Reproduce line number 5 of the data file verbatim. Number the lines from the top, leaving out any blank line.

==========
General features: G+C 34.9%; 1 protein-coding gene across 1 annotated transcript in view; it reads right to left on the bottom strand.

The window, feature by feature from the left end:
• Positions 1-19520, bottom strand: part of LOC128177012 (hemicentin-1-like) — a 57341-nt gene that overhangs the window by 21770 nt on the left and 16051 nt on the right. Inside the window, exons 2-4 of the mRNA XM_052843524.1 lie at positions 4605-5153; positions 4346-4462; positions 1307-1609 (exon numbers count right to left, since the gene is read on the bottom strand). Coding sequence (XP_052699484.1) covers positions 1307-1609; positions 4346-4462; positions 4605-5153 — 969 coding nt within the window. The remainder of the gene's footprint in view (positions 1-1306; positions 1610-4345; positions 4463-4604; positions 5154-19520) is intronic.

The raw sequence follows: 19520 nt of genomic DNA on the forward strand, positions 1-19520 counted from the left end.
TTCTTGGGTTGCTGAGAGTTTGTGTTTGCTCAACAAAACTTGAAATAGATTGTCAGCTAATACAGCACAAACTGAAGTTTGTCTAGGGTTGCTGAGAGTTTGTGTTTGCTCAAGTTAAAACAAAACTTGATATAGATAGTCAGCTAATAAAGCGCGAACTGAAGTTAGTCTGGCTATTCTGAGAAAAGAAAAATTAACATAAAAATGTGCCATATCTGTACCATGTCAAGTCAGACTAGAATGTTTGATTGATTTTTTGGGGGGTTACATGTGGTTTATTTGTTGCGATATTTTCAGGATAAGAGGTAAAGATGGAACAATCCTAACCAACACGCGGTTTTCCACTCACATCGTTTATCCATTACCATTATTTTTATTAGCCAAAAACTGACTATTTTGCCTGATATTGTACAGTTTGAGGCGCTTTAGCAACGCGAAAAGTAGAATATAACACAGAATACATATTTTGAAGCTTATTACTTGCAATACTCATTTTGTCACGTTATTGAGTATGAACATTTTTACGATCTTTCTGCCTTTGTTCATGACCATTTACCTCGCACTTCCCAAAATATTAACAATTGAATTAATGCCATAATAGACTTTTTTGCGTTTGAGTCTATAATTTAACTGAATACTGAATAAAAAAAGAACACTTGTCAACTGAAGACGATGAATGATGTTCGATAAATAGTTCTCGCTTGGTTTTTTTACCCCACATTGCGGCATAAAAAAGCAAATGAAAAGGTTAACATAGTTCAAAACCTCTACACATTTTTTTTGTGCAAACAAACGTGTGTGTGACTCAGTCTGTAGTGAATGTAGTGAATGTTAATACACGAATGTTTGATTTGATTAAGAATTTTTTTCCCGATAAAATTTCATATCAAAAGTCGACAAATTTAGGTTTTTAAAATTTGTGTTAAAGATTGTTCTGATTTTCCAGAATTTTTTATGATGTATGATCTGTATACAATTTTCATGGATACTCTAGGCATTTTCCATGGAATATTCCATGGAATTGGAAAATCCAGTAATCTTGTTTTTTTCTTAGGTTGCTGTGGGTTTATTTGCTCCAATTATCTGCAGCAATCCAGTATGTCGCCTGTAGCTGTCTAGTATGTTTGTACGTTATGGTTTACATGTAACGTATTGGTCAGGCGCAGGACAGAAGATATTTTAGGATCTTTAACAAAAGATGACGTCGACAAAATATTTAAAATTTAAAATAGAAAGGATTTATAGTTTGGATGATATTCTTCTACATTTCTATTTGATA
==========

TTCTTGGGTTGCTGAGAGTTTGTGTTTGCTCAACAAAACTTGAAATAGATTGTCAGCTAATACAGCACAAACTGAAGTTTGTCTAGGGTTGCTGAGAGTTTGTGTTTGCTCAAGTTAAAACAAAACTTGATATAGATAGTCAGCTAATAAAGCGCGAACTGAAGTTAGTCTGGCTATTCTGAGAAAAGAAAAATTAACATAAAAATGTGCCATATCTGTACCATGTCAAGTCAGACTAGAATGTTTGATTGATTTTTTGGGGGGTTACATGTGGTTTATTTGTTGCGATATTTTCAGGATAAGAGGTAAAGATGGAACAATCCTAACCAACACGCGGTTTTCCACTCACATCGTTTATCCATTACCATTATTTTTATTAGCCAAAAACTGACTATTTTGCCTGATATTGTACAGTTTGAGGCGCTTTAGCAACGCGAAAAGTAGAATATAACACAGAATACATATTTTGAAGCTTATTACTTGCAATACTCATTTTGTCACGTTATTGAGTATGAACATTTTTACGATCTTTCTGCCTTTGTTCATGACCATTTACCTCGCACTTCCCAAAATATTAACAATTGAATTAATGCCATAATAGACTTTTTTGCGTTTGAGTCTATAATTTAACTGAATACTGAATAAAAAAAGAACACTTGTCAACTGAAGACGATGAATGATGTTCGATAAATAGTTCTCGCTTGGTTTTTTTACCCCACATTGCGGCATAAAAAAGCAAATGAAAAGGTTAACATAGTTCAAAACCTCTACACATTTTTTTTGTGCAAACAAACGTGTGTGTGACTCAGTCTGTAGTGAATGTAGTGAATGTTAATACACGAATGTTTGATTTGATTAAGAATTTTTTTCCCGATAAAATTTCATATCAAAAGTCGACAAATTTAGGTTTTTAAAATTTGTGTTAAAGATTGTTCTGATTTTCCAGAATTTTTTATGATGTATGATCTGTATACAATTTTCATGGATACTCTAGGCATTTTCCATGGAATATTCCATGGAATTGGAAAATCCAGTAATCTTGTTTTTTTCTTAGGTTGCTGTGGGTTTATTTGCTCCAATTATCTGCAGCAATCCAGTATGTCGCCTGTAGCTGTCTAGTATGTTTGTACGTTATGGTTTACATGTAACGTATTGGTCAGGCGCAGGACAGAAGATATTTTAGGATCTTTAACAAAAGATGACGTCGACAAAATATTTAAAATTTAAAATAGAAAGGATTTATAGTTTGGATGATATTCTTCTACATTTCTATTTGATA